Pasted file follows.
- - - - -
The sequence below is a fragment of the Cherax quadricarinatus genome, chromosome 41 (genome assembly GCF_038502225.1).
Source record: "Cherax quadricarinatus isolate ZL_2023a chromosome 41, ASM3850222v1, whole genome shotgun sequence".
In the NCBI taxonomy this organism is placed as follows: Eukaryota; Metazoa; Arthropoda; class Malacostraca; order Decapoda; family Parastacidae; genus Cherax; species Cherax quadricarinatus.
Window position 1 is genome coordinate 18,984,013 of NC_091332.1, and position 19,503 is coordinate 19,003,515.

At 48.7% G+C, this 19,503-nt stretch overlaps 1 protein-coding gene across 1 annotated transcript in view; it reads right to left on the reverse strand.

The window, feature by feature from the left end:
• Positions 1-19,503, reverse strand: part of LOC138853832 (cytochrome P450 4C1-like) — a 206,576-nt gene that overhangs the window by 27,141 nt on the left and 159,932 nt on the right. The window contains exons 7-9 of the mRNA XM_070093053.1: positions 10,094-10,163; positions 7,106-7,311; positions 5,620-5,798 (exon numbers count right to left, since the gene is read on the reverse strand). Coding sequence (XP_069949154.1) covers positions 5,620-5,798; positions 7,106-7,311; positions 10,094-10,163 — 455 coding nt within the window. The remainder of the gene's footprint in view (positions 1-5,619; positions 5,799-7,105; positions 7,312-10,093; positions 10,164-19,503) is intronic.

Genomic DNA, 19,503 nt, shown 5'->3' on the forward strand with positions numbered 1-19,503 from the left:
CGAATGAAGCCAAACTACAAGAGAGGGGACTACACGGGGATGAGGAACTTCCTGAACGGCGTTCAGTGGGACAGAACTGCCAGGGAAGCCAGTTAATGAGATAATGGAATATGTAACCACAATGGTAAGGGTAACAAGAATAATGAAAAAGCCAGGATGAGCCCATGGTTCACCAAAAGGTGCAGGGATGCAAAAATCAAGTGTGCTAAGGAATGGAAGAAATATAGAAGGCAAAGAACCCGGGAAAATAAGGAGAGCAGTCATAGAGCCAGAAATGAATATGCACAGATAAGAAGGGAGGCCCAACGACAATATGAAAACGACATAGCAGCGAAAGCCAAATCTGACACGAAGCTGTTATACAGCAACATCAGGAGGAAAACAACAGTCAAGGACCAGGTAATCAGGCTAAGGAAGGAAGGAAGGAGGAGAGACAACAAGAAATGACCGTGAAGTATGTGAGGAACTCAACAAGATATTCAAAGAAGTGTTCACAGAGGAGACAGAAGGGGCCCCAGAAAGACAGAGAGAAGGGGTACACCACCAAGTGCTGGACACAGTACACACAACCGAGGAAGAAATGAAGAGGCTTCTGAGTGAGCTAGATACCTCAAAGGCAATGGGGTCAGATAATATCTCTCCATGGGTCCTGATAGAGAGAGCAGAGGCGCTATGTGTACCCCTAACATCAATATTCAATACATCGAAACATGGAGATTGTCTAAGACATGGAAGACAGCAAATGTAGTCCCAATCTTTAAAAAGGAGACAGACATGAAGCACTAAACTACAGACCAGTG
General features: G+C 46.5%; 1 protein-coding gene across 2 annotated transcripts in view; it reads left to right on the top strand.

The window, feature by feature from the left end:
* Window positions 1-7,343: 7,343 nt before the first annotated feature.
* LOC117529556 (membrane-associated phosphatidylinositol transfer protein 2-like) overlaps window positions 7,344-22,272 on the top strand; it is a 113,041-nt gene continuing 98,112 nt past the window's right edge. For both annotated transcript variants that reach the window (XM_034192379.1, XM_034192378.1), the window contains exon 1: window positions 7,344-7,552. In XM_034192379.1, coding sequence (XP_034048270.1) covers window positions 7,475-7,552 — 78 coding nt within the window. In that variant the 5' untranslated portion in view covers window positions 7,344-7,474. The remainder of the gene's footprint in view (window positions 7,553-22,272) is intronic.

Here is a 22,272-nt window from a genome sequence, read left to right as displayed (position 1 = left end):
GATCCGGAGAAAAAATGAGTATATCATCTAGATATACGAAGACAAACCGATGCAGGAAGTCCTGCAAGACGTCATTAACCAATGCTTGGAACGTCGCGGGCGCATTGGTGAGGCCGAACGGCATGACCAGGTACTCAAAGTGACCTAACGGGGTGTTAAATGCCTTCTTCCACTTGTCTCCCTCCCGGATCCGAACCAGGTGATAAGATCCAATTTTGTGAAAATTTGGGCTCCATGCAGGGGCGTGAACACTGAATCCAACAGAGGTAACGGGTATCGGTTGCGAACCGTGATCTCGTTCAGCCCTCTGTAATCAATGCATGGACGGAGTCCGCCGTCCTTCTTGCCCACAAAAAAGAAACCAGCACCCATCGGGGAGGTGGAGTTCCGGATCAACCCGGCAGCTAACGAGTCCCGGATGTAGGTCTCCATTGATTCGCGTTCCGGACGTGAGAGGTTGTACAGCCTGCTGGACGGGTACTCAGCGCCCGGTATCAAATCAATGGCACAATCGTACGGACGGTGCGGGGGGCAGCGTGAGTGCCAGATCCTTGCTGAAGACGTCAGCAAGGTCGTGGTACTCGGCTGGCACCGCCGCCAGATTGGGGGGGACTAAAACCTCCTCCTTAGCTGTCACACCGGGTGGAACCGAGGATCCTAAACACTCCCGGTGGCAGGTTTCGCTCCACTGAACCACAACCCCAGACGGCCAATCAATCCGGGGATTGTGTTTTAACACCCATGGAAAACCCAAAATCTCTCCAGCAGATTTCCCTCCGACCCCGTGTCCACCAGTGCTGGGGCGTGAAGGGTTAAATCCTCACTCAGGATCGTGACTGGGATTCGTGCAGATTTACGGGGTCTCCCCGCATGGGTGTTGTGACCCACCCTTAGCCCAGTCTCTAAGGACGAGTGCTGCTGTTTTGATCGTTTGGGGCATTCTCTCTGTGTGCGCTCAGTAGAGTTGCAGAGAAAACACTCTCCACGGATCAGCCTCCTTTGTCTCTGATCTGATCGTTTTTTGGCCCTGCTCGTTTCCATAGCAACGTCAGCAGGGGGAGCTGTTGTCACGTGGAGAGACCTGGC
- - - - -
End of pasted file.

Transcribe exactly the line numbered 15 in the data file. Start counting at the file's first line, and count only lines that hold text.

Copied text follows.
GATCCGGAGAAAAAATGAGTATATCATCTAGATATACGAAGACAAACCGATGCAGGAAGTCCTGCAAGACGTCATTAACCAATGCTTGGAACGTCGCGGGCGCATTGGTGAGGCCGAACGGCATGACCAGGTACTCAAAGTGACCTAACGGGGTGTTAAATGCCTTCTTCCACTTGTCTCCCTCCCGGATCCGAACCAGGTGATAAGATCCAATTTTGTGAAAATTTGGGCTCCATGCAGGGGCGTGAACACTGAATCCAACAGAGGTAACGGGTATCGGTTGCGAACCGTGATCTCGTTCAGCCCTCTGTAATCAATGCATGGACGGAGTCCGCCGTCCTTCTTGCCCACAAAAAAGAAACCAGCACCCATCGGGGAGGTGGAGTTCCGGATCAACCCGGCAGCTAACGAGTCCCGGATGTAGGTCTCCATTGATTCGCGTTCCGGACGTGAGAGGTTGTACAGCCTGCTGGACGGGTACTCAGCGCCCGGTATCAAATCAATGGCACAATCGTACGGACGGTGCGGGGGGCAGCGTGAGTGCCAGATCCTTGCTGAAGACGTCAGCAAGGTCGTGGTACTCGGCTGGCACCGCCGCCAGATTGGGGGGGACTAAAACCTCCTCCTTAGCTGTCACACCGGGTGGAACCGAGGATCCTAAACACTCCCGGTGGCAGGTTTCGCTCCACTGAACCACAACCCCAGACGGCCAATCAATCCGGGGATTGTGTTTTAACACCCATGGAAAACCCAAAATCTCTCCAGCAGATTTCCCTCCGACCCCGTGTCCACCAGTGCTGGGGCGTGAAGGGTTAAATCCTCACTCAGGATCGTGACTGGGATTCGTGCAGATTTACGGGGTCTCCCCGCATGGGTGTTGTGACCCACCCTTAGCCCAGTCTCTAAGGACGAGTGCTGCTGTTTTGATCGTTTGGGGCATTCTCTCTGTGTGCGCTCAGTAGAGTTGCAGAGAAAACACTCTCCACGGATCAGCCTCCTTTGTCTCTGATCTGATCGTTTTTTGGCCCTGCTCGTTTCCATAGCAACGTCAGCAGGGGGAGCTGTTGTCACGTGGAGAGACCTGGC